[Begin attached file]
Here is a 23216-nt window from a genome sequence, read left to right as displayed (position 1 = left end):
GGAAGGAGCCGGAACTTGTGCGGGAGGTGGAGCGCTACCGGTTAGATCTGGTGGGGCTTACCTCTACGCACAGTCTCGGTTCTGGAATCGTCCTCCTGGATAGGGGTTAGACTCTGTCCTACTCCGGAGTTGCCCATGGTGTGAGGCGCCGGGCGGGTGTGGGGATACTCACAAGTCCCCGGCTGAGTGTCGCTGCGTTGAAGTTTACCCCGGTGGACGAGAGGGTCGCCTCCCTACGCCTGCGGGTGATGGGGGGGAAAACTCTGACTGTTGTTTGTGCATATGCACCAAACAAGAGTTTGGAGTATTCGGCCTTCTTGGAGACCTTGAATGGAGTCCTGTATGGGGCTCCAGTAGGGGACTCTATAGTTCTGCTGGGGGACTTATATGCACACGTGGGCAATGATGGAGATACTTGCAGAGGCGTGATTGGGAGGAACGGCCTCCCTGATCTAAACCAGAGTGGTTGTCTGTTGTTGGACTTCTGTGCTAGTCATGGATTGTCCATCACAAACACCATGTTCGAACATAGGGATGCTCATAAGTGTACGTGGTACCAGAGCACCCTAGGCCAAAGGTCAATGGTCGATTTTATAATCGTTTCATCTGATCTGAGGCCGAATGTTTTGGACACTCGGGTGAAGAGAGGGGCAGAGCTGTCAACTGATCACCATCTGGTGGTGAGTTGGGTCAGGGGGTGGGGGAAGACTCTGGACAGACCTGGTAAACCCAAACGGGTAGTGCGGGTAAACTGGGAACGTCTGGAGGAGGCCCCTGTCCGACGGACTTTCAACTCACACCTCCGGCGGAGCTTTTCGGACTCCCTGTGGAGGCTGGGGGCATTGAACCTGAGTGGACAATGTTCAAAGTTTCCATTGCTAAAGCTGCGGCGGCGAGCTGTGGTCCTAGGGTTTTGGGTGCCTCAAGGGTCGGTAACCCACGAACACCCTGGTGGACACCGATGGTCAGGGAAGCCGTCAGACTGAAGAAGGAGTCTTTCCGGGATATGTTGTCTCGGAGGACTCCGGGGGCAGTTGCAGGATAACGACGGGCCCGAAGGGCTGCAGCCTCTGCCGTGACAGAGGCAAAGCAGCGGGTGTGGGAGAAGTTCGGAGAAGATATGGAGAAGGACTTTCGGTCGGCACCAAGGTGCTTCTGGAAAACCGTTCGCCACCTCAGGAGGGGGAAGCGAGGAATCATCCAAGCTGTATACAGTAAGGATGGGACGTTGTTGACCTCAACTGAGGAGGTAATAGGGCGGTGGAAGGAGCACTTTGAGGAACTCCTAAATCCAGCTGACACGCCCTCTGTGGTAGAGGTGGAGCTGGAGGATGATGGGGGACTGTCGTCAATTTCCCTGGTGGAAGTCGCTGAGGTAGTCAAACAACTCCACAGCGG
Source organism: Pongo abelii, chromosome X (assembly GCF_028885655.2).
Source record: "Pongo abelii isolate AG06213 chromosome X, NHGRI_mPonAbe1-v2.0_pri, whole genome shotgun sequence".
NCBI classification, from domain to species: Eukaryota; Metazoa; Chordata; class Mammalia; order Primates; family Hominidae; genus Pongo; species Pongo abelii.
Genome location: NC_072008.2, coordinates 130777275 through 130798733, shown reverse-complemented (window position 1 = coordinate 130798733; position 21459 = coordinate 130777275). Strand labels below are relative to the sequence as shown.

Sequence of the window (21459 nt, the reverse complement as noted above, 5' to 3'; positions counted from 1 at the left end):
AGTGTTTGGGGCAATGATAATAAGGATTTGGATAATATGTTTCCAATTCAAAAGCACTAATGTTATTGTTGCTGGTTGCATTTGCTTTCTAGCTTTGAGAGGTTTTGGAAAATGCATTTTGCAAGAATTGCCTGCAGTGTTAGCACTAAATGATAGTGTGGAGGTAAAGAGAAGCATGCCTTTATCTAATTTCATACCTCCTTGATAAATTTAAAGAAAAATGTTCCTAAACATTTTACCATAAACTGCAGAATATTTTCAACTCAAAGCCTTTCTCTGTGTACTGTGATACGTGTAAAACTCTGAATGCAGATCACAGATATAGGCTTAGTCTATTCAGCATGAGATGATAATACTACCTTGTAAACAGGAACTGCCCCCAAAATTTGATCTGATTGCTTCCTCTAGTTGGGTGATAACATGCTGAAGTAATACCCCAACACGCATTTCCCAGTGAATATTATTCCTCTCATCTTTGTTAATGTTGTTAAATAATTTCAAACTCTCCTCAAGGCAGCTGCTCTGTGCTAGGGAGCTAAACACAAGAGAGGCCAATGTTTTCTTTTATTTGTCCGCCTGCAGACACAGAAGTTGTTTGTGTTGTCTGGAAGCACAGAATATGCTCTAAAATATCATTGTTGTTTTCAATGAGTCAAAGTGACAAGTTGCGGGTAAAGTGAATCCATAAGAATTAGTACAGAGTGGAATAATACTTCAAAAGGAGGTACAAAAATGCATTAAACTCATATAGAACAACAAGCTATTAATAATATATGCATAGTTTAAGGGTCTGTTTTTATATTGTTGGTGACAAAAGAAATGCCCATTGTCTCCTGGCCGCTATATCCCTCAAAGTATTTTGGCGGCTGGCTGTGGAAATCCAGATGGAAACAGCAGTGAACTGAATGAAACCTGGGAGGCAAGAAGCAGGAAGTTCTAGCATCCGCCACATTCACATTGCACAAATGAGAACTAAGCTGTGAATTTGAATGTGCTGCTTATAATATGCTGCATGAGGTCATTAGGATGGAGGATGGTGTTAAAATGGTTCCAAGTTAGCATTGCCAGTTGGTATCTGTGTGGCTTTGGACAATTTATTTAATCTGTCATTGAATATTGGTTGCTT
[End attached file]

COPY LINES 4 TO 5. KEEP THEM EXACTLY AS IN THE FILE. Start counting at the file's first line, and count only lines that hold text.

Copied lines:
Source record: "Pongo abelii isolate AG06213 chromosome X, NHGRI_mPonAbe1-v2.0_pri, whole genome shotgun sequence".
NCBI classification, from domain to species: Eukaryota; Metazoa; Chordata; class Mammalia; order Primates; family Hominidae; genus Pongo; species Pongo abelii.